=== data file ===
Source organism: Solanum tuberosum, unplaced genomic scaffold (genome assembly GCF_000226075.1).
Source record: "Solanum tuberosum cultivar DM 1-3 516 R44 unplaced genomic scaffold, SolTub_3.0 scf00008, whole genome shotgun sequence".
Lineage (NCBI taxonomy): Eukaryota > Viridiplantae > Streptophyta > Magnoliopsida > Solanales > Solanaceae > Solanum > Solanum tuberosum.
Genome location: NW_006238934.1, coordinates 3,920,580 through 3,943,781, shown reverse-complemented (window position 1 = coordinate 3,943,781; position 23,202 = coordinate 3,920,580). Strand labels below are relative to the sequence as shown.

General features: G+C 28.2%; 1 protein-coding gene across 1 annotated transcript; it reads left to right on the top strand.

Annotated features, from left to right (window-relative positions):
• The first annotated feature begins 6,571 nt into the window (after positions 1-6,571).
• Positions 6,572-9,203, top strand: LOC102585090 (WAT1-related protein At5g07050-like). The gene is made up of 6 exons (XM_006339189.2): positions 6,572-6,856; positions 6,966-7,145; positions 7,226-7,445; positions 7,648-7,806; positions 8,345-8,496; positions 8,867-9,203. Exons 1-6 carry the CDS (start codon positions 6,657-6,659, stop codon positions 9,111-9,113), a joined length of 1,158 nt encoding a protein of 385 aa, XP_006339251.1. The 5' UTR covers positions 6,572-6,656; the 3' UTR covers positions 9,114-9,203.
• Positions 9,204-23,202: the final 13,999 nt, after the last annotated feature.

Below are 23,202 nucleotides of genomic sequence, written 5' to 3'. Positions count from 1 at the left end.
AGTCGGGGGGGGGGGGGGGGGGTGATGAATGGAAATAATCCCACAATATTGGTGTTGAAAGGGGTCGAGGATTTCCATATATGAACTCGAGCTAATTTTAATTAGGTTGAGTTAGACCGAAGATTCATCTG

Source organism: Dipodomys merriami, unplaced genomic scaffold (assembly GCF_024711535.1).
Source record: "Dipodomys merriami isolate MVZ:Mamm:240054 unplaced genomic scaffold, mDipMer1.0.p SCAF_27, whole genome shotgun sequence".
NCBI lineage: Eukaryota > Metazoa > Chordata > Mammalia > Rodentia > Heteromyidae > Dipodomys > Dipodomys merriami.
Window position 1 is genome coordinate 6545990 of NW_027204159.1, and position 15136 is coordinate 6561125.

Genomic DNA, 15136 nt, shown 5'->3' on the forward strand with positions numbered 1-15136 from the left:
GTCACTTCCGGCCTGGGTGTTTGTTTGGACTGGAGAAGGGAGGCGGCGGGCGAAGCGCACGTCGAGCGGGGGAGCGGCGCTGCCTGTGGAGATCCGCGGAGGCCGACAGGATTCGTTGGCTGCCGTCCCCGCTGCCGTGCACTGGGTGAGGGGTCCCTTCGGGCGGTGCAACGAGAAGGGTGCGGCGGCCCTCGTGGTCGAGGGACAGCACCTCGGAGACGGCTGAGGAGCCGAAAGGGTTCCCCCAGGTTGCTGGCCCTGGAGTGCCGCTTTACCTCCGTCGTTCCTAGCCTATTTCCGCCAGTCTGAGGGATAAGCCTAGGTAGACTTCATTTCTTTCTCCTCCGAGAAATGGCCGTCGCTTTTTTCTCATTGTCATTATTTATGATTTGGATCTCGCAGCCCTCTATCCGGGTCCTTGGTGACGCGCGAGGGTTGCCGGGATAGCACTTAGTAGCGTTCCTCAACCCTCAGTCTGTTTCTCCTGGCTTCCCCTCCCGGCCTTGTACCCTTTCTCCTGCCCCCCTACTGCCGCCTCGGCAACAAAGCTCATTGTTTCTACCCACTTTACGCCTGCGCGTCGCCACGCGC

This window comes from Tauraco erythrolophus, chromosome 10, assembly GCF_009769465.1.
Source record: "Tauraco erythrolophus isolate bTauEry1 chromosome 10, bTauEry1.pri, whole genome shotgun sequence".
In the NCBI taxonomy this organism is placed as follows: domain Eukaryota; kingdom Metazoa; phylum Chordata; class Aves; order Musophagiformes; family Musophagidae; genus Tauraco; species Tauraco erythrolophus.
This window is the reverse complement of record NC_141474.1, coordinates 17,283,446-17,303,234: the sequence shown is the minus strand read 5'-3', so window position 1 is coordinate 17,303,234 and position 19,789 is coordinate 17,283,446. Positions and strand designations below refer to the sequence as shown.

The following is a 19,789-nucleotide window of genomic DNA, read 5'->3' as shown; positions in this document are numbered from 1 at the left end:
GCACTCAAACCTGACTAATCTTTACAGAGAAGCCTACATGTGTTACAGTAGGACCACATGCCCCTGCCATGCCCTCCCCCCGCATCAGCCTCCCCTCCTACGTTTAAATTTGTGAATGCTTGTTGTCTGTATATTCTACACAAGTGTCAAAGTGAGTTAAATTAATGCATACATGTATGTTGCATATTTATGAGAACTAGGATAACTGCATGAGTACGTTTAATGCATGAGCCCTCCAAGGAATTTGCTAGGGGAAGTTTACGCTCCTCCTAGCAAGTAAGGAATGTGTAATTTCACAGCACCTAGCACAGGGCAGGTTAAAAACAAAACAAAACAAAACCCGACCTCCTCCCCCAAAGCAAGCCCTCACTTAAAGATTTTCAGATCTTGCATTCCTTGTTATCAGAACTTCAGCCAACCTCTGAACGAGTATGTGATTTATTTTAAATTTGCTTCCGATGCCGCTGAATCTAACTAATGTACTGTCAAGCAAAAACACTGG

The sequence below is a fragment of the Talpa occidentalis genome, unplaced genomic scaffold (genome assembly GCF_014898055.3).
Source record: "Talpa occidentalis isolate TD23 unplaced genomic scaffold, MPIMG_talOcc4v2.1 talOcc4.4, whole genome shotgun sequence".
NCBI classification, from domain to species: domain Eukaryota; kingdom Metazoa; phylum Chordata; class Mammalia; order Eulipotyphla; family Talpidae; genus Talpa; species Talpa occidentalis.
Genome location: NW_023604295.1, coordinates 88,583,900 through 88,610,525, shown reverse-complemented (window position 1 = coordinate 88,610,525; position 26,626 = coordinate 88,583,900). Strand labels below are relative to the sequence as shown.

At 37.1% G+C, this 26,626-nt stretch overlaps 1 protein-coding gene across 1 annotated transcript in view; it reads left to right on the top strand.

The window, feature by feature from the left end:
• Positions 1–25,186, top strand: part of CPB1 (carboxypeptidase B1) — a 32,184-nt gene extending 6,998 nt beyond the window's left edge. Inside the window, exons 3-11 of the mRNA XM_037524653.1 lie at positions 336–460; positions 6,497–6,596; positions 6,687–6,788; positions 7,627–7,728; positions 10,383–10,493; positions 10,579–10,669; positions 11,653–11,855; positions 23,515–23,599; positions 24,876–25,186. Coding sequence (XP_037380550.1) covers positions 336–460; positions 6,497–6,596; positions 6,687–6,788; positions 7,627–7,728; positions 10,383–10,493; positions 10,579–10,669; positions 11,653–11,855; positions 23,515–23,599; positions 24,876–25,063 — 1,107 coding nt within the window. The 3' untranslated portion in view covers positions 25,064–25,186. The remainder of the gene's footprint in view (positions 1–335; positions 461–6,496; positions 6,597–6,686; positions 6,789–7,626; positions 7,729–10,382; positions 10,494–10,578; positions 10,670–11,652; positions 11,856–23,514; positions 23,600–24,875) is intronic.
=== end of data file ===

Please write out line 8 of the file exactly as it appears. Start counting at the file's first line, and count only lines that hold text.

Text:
• Positions 6,572-9,203, top strand: LOC102585090 (WAT1-related protein At5g07050-like). The gene is made up of 6 exons (XM_006339189.2): positions 6,572-6,856; positions 6,966-7,145; positions 7,226-7,445; positions 7,648-7,806; positions 8,345-8,496; positions 8,867-9,203. Exons 1-6 carry the CDS (start codon positions 6,657-6,659, stop codon positions 9,111-9,113), a joined length of 1,158 nt encoding a protein of 385 aa, XP_006339251.1. The 5' UTR covers positions 6,572-6,656; the 3' UTR covers positions 9,114-9,203.